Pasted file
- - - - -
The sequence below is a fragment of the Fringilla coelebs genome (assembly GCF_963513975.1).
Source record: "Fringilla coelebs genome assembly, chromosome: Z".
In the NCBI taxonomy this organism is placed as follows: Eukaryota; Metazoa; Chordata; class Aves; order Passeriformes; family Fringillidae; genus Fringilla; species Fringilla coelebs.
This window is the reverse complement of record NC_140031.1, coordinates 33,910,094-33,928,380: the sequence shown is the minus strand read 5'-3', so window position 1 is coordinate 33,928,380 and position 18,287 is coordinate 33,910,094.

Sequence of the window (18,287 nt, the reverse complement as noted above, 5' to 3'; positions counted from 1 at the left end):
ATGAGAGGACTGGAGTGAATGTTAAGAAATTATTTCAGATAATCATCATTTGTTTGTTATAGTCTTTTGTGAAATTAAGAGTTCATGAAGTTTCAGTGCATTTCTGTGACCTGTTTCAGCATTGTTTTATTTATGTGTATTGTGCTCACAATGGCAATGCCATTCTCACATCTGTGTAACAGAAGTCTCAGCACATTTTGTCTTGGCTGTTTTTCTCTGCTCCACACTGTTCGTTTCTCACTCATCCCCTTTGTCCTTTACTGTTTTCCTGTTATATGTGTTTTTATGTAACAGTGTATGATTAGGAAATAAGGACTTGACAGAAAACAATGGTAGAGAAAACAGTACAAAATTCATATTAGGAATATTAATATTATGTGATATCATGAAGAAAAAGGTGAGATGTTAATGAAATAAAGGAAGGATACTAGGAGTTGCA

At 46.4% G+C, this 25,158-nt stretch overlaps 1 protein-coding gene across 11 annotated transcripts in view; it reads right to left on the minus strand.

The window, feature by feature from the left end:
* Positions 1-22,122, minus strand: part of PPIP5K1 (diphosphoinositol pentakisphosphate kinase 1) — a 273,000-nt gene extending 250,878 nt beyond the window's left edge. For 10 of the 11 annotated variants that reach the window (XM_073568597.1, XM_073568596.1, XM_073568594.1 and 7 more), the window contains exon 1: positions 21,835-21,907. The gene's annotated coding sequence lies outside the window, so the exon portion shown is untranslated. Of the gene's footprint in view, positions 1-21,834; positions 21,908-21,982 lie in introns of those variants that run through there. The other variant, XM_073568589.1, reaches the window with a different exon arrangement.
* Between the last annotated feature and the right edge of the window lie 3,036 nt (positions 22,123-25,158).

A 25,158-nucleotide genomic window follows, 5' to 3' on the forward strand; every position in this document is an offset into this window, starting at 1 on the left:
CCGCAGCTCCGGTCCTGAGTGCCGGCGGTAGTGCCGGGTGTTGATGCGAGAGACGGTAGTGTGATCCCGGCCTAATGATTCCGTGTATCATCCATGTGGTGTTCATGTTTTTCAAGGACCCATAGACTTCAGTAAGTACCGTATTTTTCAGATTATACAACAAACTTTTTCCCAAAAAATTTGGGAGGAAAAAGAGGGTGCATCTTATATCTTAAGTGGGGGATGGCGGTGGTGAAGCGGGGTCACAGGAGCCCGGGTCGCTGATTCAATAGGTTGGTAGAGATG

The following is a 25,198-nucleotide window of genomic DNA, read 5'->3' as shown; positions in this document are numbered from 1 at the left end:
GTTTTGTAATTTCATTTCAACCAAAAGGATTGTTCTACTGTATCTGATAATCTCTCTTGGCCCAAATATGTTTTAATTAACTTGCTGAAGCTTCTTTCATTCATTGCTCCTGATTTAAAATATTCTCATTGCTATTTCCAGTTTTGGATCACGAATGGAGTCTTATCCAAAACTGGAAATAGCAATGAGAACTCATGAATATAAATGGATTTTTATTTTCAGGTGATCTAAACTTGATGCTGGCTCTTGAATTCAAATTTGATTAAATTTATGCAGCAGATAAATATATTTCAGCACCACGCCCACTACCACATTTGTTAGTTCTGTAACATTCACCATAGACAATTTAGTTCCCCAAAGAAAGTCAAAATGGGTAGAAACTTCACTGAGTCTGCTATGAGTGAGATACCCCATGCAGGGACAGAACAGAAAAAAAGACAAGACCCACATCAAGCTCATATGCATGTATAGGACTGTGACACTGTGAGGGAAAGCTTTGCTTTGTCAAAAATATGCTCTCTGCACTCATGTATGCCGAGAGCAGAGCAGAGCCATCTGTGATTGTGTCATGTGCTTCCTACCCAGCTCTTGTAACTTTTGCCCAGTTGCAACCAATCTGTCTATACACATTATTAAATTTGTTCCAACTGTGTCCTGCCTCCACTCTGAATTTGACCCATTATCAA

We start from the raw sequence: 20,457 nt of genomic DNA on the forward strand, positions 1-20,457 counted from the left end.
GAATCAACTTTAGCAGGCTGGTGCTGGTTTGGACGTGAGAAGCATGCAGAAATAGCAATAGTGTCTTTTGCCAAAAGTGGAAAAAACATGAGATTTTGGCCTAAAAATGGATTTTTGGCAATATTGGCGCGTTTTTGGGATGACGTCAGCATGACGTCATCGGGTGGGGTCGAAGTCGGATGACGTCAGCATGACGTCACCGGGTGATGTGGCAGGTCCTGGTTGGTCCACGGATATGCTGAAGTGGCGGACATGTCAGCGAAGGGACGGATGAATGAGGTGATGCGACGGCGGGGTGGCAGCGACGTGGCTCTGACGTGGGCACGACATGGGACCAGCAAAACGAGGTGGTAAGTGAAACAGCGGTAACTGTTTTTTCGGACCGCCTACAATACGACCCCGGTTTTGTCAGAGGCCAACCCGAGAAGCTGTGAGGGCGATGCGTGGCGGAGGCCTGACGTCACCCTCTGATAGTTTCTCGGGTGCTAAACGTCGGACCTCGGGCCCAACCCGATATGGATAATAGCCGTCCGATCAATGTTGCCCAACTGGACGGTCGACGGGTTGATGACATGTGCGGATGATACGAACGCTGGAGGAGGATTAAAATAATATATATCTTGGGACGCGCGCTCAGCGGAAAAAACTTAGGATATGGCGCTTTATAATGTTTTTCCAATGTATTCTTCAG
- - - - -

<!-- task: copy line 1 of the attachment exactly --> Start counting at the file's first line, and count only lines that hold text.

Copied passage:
The sequence below is a fragment of the Fringilla coelebs genome (assembly GCF_963513975.1).